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  1. #11
    ceremus's Avatar
    ceremus is offline aperture science to do
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    A filter good enough to not cause significant image quality degradation costs about as much as replacing a front element.
    That's largely going to depend on the filter size of the lens and how much the service to repair an element is. I just got a 77MM multicoated filter for my 100-400mm for $80. I figure at least $200 or more to get that front element repaired. The rest of my lenses are mostly the 58mm thread size, all of my high quality B&W MRC filters on those lenses cost me $35-40 a piece. A no brainer for that cheap.

  2. #12
    Doug Sundseth's Avatar
    Doug Sundseth is offline Not quite older than dirt
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    Quote Originally Posted by ceremus View Post
    That's largely going to depend on the filter size of the lens and how much the service to repair an element is. I just got a 77MM multicoated filter for my 100-400mm for $80. I figure at least $200 or more to get that front element repaired. The rest of my lenses are mostly the 58mm thread size, all of my high quality B&W MRC filters on those lenses cost me $35-40 a piece. A no brainer for that cheap.
    From Scott Bourne:

    "Two or three mentioned 70-200 mm lenses. Funny, I called my friends who repair these lenses and asked what it would cost to replace a cracked front element. I got estimates of $125 $145."

    B+W 77mm multicoated filter @ B&H: $70 - $116

    Even if every drop that breaks a filter would also damage a front element enough to require replacement (extremely unlikely, given the fragility of filters), you would have to drop nearly all of your lenses in that way to make filters a cost-effective choice.

    But hey, it's not my money.

  3. #13
    inkista's Avatar
    inkista is offline Gear Geek Girl
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    OTOH, you can buy a filter at a local store, and it only takes a few seconds at home to replace it.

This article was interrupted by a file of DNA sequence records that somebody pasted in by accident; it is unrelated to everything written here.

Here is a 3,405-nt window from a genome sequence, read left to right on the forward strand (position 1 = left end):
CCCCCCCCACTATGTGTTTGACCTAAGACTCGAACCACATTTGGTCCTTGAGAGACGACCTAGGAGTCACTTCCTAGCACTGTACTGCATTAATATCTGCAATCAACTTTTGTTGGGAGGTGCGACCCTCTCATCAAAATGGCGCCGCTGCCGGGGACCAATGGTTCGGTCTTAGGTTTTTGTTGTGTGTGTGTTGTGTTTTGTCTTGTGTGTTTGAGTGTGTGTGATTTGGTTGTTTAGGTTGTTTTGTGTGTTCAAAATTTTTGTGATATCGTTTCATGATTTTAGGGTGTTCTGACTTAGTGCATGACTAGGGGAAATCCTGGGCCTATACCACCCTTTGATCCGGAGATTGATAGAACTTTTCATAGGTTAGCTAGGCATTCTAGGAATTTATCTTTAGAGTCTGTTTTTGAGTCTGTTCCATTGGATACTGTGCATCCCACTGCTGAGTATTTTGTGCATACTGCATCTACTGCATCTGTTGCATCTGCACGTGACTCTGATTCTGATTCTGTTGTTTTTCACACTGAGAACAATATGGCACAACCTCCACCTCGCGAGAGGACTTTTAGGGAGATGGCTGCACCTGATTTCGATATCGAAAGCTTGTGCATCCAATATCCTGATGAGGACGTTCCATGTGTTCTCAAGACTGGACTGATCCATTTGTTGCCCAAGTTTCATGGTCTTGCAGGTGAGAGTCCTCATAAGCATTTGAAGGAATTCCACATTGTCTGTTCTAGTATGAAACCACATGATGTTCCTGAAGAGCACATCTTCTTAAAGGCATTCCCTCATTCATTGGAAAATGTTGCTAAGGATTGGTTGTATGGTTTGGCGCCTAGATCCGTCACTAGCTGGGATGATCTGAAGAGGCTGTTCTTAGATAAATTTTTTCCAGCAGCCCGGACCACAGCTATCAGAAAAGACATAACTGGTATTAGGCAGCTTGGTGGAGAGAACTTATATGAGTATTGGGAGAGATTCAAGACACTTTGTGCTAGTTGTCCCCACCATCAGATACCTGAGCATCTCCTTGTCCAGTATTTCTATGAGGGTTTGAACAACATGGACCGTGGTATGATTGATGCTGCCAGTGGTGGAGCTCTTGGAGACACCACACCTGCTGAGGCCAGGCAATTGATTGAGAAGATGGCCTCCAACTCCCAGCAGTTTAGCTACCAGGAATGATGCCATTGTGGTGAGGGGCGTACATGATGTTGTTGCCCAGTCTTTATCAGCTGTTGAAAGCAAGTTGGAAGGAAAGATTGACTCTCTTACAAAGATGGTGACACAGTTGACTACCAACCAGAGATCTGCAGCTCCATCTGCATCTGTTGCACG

Replacing the front element of a lens means sending it in to a service center and being without it for a few weeks. Maybe months, depending on where you live.

    Sure, scratches on the front don't affect image quality. But they do sure affect resale value. If you were buying a used lens, do you want to be told, "well, the front element will only cost you $100 to replace." or would you rather be told "the front element is free of scratches."? A UV filter may not physically protect a front element, but they sure do protect those front element coatings.

    And some lenses aren't weather-proofed without a filter on the front.

    You can always remove a filter when the flare's an issue. You can't always remember to put one on in time to prevent a scratch to a coating. I'm a klutz. I'm paranoid about my gear, but I tend to forget that you're not supposed to swipe dust/grit off the front of a lens with a shirt tail. I shoot a lot at the beach; I shoot a lot in dusty back canyons. I'm never shooting in a studio. I lose lens caps all the freaking time. Half my lenses don't have hoods.

    So, yes, my lenses all have good multi-coated UV filters, and not one has ever cost me more than $75. And in five years, I've replaced one because I'd so thoroughly trashed the coatings. My front elements remain pristine. Well, except for my Sigma 8mm circular fisheye which has to live its life naked and unprotected. It's got this rubbed spot in the coatings... And yes, I'm very careful with it, but I use it all the freaking time. I have no idea how it got rubbed, because the lack of the filter makes me super-paranoid and very nervous when I shoot with it.

    I shot with an Olympus OM-10 for twenty years. I never put a lenscap on the only lens I had for it. Never used a hood. The front element of that 50mm f/1.8 is still pristine, and there is one thrashed out skylight filter on the front of it.

    This is a personal preference. I'm a happier, less stressed out photographer putting UV filters on my lenses. That's the reason why I use them. Everybody's different. There are no absolutes on this issue.
    Last edited by inkista; 01-20-2012 at 11:31 PM.
    I shoot with a Canon 5DmkII, 50D, and S90, and Pansonic GX-7. flickr stream and equipment list

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